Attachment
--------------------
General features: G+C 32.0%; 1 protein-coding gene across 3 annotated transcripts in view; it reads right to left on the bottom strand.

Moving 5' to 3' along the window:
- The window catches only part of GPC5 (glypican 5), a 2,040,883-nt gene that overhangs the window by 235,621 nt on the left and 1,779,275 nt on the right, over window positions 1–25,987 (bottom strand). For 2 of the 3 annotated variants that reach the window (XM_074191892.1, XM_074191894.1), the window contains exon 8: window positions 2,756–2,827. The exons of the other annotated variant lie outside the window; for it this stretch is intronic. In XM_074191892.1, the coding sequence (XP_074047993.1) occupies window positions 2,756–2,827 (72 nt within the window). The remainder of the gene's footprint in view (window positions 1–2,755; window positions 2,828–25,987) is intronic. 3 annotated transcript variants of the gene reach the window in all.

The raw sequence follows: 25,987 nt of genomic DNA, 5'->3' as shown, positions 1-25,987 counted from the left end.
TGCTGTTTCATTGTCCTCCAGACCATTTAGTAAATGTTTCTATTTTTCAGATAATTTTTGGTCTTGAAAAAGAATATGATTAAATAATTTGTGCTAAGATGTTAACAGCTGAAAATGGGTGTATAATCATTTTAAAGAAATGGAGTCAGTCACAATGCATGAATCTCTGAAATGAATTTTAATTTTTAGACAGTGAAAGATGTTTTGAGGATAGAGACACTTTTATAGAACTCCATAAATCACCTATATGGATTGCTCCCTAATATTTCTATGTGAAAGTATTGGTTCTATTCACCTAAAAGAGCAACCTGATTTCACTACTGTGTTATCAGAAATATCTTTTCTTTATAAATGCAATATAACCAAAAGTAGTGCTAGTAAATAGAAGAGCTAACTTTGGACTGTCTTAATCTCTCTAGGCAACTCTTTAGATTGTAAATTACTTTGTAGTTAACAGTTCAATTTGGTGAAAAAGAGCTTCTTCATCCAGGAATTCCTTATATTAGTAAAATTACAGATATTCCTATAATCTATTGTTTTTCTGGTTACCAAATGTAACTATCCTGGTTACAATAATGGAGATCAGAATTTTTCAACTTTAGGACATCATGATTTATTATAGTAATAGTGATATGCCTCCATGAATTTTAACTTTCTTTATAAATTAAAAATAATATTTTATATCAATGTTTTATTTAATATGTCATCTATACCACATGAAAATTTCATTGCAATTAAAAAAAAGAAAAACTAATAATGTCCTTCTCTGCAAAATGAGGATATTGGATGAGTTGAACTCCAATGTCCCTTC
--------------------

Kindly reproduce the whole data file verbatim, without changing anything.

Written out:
General features: G+C 32.0%; 1 protein-coding gene across 3 annotated transcripts in view; it reads right to left on the bottom strand.

Moving 5' to 3' along the window:
- The window catches only part of GPC5 (glypican 5), a 2,040,883-nt gene that overhangs the window by 235,621 nt on the left and 1,779,275 nt on the right, over window positions 1–25,987 (bottom strand). For 2 of the 3 annotated variants that reach the window (XM_074191892.1, XM_074191894.1), the window contains exon 8: window positions 2,756–2,827. The exons of the other annotated variant lie outside the window; for it this stretch is intronic. In XM_074191892.1, the coding sequence (XP_074047993.1) occupies window positions 2,756–2,827 (72 nt within the window). The remainder of the gene's footprint in view (window positions 1–2,755; window positions 2,828–25,987) is intronic. 3 annotated transcript variants of the gene reach the window in all.

The raw sequence follows: 25,987 nt of genomic DNA, 5'->3' as shown, positions 1-25,987 counted from the left end.
TGCTGTTTCATTGTCCTCCAGACCATTTAGTAAATGTTTCTATTTTTCAGATAATTTTTGGTCTTGAAAAAGAATATGATTAAATAATTTGTGCTAAGATGTTAACAGCTGAAAATGGGTGTATAATCATTTTAAAGAAATGGAGTCAGTCACAATGCATGAATCTCTGAAATGAATTTTAATTTTTAGACAGTGAAAGATGTTTTGAGGATAGAGACACTTTTATAGAACTCCATAAATCACCTATATGGATTGCTCCCTAATATTTCTATGTGAAAGTATTGGTTCTATTCACCTAAAAGAGCAACCTGATTTCACTACTGTGTTATCAGAAATATCTTTTCTTTATAAATGCAATATAACCAAAAGTAGTGCTAGTAAATAGAAGAGCTAACTTTGGACTGTCTTAATCTCTCTAGGCAACTCTTTAGATTGTAAATTACTTTGTAGTTAACAGTTCAATTTGGTGAAAAAGAGCTTCTTCATCCAGGAATTCCTTATATTAGTAAAATTACAGATATTCCTATAATCTATTGTTTTTCTGGTTACCAAATGTAACTATCCTGGTTACAATAATGGAGATCAGAATTTTTCAACTTTAGGACATCATGATTTATTATAGTAATAGTGATATGCCTCCATGAATTTTAACTTTCTTTATAAATTAAAAATAATATTTTATATCAATGTTTTATTTAATATGTCATCTATACCACATGAAAATTTCATTGCAATTAAAAAAAAGAAAAACTAATAATGTCCTTCTCTGCAAAATGAGGATATTGGATGAGTTGAACTCCAATGTCCCTTC